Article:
Five Landmarks the National Trust for Historic Preservation Is Most Worried About

A journalistic collaboration on climate change.
July 13 2013 8:45 AM

Lapping at Landmarks

Five historic sites that are most vulnerable to sea-level rise.

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So, you spent last weekend celebrating American independence with patriotic fervor and you’re now enthused about the preservation of American history and culture and all things awesome and bygone. Right?

Keep that historical buzz going for a moment to contemplate five sites the National Trust for Historic Preservation—the country’s preservers-in-chief—thinks are most vulnerable to flooding caused by sea-level rise.

Even though the trust fields regular requests for planning assistance from coastal cities across the country, the group says no comprehensive models yet exist to address sea level rise and its threat to historic landmarks. That’s bad, says Anthony Veerkamp, a program director with the trust, because without first taking stock of what we might lose, “inevitably there will be adaptation strategies that do lesser or greater harm to historic resources.”

Here are five sites the trust is most worried about:

1. San Francisco’s Embarcadero

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California’s Bay Area can expect sea levels to rise by up to 55 inches by the end of the century, putting an estimated 270,000 people and $62 billion worth of San Francisco urban bling at risk of increased flooding. That presents a major challenge to the 3-mile stretch of San Francisco’s downtown Embarcadero district, which features more than 20 historic piers, a bulkhead wharf in 21 sections, a seawall built in the late 1800s, and the iconic Ferry Building, fully commissioned in 1903. California’s seasonal king tides already overflow San Francisco’s sea walls and occasionally spill into the Embarcadero, providing a preview for what might happen more regularly if sea levels continue to rise.

2. New York City’s Battery

Library of Congress

When Superstorm Sandy slammed New York City, waters surged with the added force of a high spring tide over Lower Manhattan’s sea walls, producing a “storm tide” more than 14 feet above the average, smashing a 50-year record. In the Battery—the southern tip of Manhattan from where New York City boomed—flood waters rose in Castle Clinton, a fortress built to prevent a British invasion in 1812, now a museum and entry point for historical tours of New York harbor. Castle Clinton itself was transformed into New York’s first immigration facility: 8 million people entered the U.S. through here (then called Castle Garden) from 1855 to 1890. The New York City Panel on Climate Change predicts flooding like this at the Battery will be up to five times more likely by mid-century.

3. Miami Beach

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Miami Beach might nowadays conjure images of bared flesh and art parties, but accompanying the polished pecs is a unique collection of Art Deco, Mediterranean Revival, and MiMo architecture (Miami Modernism is a flamboyant post–World War II style featuring sweeping curved walls, pylons, and stucco-colored avant garde shapes).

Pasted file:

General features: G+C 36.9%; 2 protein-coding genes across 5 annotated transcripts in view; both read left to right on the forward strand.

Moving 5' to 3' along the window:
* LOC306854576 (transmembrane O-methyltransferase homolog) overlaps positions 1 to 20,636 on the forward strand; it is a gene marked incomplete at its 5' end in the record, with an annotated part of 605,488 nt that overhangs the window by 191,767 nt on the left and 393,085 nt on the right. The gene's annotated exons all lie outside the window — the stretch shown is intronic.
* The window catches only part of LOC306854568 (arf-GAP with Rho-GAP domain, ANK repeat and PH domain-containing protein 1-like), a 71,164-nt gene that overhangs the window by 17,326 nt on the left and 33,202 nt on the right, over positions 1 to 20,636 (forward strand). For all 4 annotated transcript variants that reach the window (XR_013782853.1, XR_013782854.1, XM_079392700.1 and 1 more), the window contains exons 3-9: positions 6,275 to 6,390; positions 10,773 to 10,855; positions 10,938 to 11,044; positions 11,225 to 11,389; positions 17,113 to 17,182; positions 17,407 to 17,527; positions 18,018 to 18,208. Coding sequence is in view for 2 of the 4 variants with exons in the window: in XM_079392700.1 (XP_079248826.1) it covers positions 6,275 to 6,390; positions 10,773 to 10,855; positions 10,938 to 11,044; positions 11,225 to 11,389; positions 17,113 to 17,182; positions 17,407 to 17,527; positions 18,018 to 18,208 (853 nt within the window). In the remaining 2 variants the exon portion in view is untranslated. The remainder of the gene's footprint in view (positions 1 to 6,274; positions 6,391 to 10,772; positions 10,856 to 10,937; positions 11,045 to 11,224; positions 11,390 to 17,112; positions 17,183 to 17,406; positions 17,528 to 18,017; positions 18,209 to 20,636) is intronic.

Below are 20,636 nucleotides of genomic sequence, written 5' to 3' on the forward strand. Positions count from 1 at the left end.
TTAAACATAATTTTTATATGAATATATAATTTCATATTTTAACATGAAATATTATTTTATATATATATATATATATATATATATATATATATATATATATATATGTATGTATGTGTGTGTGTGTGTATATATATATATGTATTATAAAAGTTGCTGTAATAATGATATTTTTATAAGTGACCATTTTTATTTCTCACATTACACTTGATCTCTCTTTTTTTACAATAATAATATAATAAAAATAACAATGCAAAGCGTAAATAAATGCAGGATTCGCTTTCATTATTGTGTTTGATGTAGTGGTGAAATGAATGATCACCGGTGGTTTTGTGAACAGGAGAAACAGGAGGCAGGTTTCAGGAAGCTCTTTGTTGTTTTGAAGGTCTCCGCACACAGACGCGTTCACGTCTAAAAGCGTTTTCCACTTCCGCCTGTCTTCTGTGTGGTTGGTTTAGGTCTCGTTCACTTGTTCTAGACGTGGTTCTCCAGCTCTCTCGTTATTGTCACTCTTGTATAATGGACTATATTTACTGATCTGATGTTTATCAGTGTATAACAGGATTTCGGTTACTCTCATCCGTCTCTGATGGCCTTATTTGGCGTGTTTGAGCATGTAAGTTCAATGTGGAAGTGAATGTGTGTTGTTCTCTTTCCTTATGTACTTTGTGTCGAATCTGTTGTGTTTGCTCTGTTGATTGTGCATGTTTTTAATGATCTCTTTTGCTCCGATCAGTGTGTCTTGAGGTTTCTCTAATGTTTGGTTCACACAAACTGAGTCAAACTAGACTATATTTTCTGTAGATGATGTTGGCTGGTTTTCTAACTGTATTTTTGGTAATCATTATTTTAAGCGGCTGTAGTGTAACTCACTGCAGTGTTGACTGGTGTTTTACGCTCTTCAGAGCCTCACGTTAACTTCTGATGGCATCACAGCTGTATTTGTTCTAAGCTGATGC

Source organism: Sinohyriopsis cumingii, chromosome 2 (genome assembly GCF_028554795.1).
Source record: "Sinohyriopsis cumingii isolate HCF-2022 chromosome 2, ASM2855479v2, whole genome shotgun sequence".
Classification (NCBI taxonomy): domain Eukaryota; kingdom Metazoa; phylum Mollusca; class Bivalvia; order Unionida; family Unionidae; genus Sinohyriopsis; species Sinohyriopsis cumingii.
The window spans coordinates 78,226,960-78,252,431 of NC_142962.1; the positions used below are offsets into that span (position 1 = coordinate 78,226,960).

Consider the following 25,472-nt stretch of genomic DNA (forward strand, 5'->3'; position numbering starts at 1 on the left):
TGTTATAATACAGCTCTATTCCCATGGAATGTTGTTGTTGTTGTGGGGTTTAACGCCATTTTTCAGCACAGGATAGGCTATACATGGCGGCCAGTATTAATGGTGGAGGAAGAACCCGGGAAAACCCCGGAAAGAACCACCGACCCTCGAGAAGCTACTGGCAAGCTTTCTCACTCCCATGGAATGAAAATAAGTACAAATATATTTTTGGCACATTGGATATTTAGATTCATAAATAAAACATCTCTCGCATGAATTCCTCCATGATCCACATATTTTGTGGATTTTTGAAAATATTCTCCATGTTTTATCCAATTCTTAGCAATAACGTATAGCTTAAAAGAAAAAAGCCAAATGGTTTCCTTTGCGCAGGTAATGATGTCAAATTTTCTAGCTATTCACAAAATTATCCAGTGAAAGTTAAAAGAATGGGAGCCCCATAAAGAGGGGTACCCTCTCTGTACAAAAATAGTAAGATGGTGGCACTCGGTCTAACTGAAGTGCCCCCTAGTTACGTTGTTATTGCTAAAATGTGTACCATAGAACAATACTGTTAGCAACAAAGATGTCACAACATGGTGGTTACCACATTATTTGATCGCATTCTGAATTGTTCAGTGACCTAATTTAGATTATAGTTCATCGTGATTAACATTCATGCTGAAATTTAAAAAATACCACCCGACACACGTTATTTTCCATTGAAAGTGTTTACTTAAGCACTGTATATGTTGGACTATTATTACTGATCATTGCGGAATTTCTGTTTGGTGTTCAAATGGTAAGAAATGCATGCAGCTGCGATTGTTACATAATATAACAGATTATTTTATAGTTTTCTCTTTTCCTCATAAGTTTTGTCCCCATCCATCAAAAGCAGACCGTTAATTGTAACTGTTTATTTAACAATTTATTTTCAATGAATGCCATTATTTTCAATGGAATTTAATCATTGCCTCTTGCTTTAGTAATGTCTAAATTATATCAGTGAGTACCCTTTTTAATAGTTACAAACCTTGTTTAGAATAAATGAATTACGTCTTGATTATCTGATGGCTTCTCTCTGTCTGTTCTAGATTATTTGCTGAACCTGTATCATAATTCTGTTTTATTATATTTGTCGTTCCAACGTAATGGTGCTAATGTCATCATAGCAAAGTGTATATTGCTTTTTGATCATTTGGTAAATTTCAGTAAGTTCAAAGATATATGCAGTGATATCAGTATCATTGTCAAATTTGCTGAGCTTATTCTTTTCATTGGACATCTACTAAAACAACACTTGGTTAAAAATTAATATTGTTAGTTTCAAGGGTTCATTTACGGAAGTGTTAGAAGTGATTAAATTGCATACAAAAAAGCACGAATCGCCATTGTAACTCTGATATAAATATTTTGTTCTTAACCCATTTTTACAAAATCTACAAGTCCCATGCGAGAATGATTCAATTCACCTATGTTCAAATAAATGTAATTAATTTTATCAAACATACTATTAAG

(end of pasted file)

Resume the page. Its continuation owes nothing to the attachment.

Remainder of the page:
“Miami beach is remarkably vulnerable,” Veerkamp says. “You’ve got threats coming from both sides, from the bay and the Atlantic.” The EPA suggests that, by the year 2100, there is a 50 percent chance of a 20-inch sea-level rise at Miami Beach. The majority of the city is a flood zone: The Organization for Economic Cooperation and Development lists Miami as the No. 1 most vulnerable city worldwide in terms of property damage, Jeff Goodell of Rolling Stone writes in his definitive article “Goodbye, Miami,” with more than $416 billion in assets at risk.

4. Gay Head Lighthouse, Mass.

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Perched on a spectacular escarpment in Martha’s Vineyard, the Gay Head Lighthouse was first lit in 1856. (For lighthouse nerds, it was one of the first in the United States to receive a first-order Fresnel lens​, which has a jagged-surface that uses less glass and allows light to be projected over greater distances than previous models.) The National Trust for Historical Preservation says the lighthouse is in danger of toppling over the edge of the Gay Head Cliffs, a consequence of a century’s worth of erosion which the trust says is being accelerated by climate change-induced storms. It is estimated that in two years, there will not be enough land left to accommodate the machinery and equipment needed to move the tower.

5. Historic Downtown Annapolis, Md.

Courtesy of Library of Congress

Right on the Chesapeake Bay, and featuring a historic naval academy, Annapolis—a largely intact pre-industrial Colonial city boasting the largest collection of 18th century buildings in America—is regularly flooded by high tides, which are expected to double in frequency by 2050. Scientists say sea levels in the bay are rising at twice the rate of the national average, due to geological sinking and climate change. Maryland itself could experience an additional 5 or more inches of sea level rise, over and above what is being experienced globally, in the next 100 years.

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This story was produced as part of the Climate Desk collaboration.

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